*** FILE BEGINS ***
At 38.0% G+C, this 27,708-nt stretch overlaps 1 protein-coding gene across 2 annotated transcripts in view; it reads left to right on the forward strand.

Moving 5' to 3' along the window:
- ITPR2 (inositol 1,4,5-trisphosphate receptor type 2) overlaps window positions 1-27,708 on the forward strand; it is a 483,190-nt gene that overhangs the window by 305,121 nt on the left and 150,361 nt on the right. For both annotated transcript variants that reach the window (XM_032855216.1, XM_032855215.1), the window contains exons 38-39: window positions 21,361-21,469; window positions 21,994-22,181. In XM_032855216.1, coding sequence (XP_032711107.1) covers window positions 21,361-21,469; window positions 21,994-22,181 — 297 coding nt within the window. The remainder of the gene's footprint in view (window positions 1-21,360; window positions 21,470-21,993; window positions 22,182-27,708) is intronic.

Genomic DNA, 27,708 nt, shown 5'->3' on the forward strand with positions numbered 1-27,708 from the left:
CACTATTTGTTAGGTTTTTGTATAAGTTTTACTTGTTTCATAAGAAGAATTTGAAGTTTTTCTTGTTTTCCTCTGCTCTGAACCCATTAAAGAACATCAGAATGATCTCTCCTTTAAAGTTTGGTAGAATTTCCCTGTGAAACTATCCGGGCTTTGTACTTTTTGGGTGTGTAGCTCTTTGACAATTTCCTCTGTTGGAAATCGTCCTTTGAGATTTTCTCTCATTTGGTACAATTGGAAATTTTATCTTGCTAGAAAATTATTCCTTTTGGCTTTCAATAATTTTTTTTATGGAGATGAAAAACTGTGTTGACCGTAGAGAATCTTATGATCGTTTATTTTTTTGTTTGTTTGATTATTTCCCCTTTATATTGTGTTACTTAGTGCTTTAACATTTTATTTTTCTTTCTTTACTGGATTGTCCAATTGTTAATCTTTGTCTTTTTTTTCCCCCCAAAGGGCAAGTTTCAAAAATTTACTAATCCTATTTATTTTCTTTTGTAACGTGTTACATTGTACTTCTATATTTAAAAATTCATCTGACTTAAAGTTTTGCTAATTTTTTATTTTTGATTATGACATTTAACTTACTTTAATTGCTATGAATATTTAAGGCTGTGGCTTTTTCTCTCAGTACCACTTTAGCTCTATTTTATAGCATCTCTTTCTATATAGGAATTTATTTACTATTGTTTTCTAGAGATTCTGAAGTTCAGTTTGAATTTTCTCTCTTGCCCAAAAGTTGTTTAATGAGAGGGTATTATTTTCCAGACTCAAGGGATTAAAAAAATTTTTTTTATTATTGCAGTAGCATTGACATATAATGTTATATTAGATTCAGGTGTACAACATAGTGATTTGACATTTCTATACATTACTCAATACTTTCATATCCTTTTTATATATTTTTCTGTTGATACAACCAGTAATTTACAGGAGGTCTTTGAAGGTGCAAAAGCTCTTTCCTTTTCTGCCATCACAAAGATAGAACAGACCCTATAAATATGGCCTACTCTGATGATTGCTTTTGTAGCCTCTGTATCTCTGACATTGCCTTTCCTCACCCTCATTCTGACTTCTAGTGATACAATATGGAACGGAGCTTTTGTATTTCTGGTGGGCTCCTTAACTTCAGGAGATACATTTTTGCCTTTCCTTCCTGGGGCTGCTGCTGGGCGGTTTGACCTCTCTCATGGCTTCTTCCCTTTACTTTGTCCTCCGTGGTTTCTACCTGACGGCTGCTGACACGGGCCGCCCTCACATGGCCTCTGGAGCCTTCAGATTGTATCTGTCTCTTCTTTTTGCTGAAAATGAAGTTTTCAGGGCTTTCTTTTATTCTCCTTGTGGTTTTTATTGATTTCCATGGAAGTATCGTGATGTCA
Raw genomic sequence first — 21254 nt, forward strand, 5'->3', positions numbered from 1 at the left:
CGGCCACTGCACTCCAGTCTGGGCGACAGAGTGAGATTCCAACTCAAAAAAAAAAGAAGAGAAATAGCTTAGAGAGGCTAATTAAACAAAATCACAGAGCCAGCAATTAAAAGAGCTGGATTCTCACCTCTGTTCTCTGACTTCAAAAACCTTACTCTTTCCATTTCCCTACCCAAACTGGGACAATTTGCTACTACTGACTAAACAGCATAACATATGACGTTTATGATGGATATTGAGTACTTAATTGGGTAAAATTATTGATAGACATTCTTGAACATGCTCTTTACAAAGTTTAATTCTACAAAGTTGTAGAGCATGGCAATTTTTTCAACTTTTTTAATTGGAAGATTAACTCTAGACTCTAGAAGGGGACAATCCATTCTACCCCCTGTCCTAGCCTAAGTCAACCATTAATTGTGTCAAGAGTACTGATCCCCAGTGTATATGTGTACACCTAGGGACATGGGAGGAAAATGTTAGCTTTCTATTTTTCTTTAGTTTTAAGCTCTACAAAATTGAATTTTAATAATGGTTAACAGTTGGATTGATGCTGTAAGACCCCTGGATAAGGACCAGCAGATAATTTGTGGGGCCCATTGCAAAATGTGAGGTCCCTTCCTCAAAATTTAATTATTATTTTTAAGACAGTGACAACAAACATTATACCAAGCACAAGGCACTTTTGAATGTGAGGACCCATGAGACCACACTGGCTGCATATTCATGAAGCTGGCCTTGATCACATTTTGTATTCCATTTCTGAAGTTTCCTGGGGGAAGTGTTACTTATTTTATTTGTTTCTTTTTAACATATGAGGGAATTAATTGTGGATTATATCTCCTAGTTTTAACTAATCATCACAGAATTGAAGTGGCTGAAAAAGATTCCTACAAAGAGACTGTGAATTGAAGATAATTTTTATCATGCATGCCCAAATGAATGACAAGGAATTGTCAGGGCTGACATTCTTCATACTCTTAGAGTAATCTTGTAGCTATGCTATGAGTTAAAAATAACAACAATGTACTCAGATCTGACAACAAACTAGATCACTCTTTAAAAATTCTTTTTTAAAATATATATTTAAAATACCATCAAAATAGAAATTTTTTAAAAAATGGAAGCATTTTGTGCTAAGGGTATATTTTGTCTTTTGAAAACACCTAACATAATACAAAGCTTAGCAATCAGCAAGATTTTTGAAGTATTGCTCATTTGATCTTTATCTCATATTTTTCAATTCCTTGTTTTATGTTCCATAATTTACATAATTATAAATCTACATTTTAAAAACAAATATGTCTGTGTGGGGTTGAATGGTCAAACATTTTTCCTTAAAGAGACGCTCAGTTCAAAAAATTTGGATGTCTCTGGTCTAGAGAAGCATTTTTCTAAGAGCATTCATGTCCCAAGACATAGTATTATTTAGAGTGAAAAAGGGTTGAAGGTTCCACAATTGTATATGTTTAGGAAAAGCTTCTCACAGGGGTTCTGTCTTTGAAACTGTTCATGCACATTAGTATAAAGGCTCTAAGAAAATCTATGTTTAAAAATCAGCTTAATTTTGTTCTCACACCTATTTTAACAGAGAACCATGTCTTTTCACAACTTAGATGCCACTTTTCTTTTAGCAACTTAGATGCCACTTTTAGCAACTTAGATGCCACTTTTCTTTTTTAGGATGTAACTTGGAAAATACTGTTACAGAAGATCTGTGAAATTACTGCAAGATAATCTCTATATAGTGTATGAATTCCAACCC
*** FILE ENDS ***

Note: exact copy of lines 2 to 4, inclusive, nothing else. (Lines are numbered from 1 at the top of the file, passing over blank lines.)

Moving 5' to 3' along the window:
- ITPR2 (inositol 1,4,5-trisphosphate receptor type 2) overlaps window positions 1-27,708 on the forward strand; it is a 483,190-nt gene that overhangs the window by 305,121 nt on the left and 150,361 nt on the right. For both annotated transcript variants that reach the window (XM_032855216.1, XM_032855215.1), the window contains exons 38-39: window positions 21,361-21,469; window positions 21,994-22,181. In XM_032855216.1, coding sequence (XP_032711107.1) covers window positions 21,361-21,469; window positions 21,994-22,181 — 297 coding nt within the window. The remainder of the gene's footprint in view (window positions 1-21,360; window positions 21,470-21,993; window positions 22,182-27,708) is intronic.

Genomic DNA, 27,708 nt, shown 5'->3' on the forward strand with positions numbered 1-27,708 from the left: